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  #21 (permalink)  
Old 27th July, 2002, 03:17 PM
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Quote:
Originally posted by Bruno Facca
@dimmreaper: Yes, your link describes it exactly, I'm using a blast furnace. I never did any chrome stuff, maybe I'll learn it.

@everyone: I made sketches of the block and of 2 retention mechanism ideas I had today, some detail is lacking in the block because I had no time for doing a better model in 3dsmax. Please give me some feedback.

If the image doesn't load go here http://planeta.terra.com.br/lazer/bjfacca/

Thanks
Bruno Facca
I dont think that design takes full advantage of your ability to cast, with a basic slot design you might as well just mill it out.

With casting you should be able to get a much more intricate design made.Hopefully with high surface area and flowrate without having to mill out allot of intricate channels (or height variations)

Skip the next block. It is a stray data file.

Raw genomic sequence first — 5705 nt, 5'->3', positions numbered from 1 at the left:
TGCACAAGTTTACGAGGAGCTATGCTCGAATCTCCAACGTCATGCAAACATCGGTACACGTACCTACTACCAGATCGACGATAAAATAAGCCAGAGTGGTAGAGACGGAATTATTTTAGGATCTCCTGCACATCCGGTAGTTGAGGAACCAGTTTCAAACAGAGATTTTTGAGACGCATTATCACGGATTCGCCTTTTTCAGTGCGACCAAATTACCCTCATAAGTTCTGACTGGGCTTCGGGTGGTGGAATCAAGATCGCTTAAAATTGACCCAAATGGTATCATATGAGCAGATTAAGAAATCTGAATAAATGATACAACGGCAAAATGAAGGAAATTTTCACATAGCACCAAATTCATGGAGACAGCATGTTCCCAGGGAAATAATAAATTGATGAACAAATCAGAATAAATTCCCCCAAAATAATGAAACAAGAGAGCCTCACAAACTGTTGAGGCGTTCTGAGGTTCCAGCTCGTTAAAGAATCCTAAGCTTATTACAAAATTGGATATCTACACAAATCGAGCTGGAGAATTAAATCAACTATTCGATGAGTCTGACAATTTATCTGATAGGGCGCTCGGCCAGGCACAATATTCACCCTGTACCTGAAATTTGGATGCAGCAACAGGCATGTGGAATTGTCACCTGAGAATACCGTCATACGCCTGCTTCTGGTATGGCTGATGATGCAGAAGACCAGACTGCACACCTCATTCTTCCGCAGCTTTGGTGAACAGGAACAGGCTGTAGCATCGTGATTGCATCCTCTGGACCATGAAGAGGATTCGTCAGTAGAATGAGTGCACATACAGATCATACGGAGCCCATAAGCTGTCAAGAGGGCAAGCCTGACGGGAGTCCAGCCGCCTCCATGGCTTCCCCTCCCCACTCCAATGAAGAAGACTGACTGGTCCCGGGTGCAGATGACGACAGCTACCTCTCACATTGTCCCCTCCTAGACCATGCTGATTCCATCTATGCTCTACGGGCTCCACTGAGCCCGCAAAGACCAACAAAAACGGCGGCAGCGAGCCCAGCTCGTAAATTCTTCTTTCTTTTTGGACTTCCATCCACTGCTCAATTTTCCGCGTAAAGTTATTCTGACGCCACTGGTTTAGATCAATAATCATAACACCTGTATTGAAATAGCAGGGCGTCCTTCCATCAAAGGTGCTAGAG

You may also want to have the water enter the block directly over the core as this should give better temperatures in a slot type design.

I dont like that mounting very much, it dosent look very rigid, and limits placememt of barbs. Also using the socket lugs limits the size of your block, the 4 mounting holes around the socket are the way to go.
I think something along the P4 mounting method with a cage and levered mounts is a much easyer and reliable system, although difficult to implement. Failing that the maze-2 style nylon bolt method is ok, although it could do with being more rigid as its very hard to get equal pressure on the springs giving unequal pressure and a bad contact. Hard mounting is better although more dangerous.